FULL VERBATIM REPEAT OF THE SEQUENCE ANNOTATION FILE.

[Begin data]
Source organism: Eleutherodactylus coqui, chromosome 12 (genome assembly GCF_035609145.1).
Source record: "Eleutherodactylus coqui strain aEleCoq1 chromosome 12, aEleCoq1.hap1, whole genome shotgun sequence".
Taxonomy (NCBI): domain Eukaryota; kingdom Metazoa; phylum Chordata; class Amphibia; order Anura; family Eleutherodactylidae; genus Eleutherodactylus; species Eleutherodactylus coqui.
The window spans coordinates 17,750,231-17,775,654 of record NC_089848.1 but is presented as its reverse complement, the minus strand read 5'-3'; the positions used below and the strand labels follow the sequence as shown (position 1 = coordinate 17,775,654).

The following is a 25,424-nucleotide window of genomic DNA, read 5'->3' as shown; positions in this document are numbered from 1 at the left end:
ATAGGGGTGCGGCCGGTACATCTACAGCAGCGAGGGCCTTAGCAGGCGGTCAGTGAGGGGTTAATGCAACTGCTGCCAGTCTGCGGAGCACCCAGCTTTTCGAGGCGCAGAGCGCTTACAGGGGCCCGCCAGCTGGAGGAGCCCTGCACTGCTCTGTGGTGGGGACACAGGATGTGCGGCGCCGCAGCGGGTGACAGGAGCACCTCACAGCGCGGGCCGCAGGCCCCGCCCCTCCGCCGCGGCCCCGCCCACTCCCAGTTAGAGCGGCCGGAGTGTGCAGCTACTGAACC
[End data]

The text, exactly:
Source organism: Eleutherodactylus coqui, chromosome 12 (genome assembly GCF_035609145.1).
Source record: "Eleutherodactylus coqui strain aEleCoq1 chromosome 12, aEleCoq1.hap1, whole genome shotgun sequence".
Taxonomy (NCBI): domain Eukaryota; kingdom Metazoa; phylum Chordata; class Amphibia; order Anura; family Eleutherodactylidae; genus Eleutherodactylus; species Eleutherodactylus coqui.
The window spans coordinates 17,750,231-17,775,654 of record NC_089848.1 but is presented as its reverse complement, the minus strand read 5'-3'; the positions used below and the strand labels follow the sequence as shown (position 1 = coordinate 17,775,654).

The following is a 25,424-nucleotide window of genomic DNA, read 5'->3' as shown; positions in this document are numbered from 1 at the left end:
ATAGGGGTGCGGCCGGTACATCTACAGCAGCGAGGGCCTTAGCAGGCGGTCAGTGAGGGGTTAATGCAACTGCTGCCAGTCTGCGGAGCACCCAGCTTTTCGAGGCGCAGAGCGCTTACAGGGGCCCGCCAGCTGGAGGAGCCCTGCACTGCTCTGTGGTGGGGACACAGGATGTGCGGCGCCGCAGCGGGTGACAGGAGCACCTCACAGCGCGGGCCGCAGGCCCCGCCCCTCCGCCGCGGCCCCGCCCACTCCCAGTTAGAGCGGCCGGAGTGTGCAGCTACTGAACC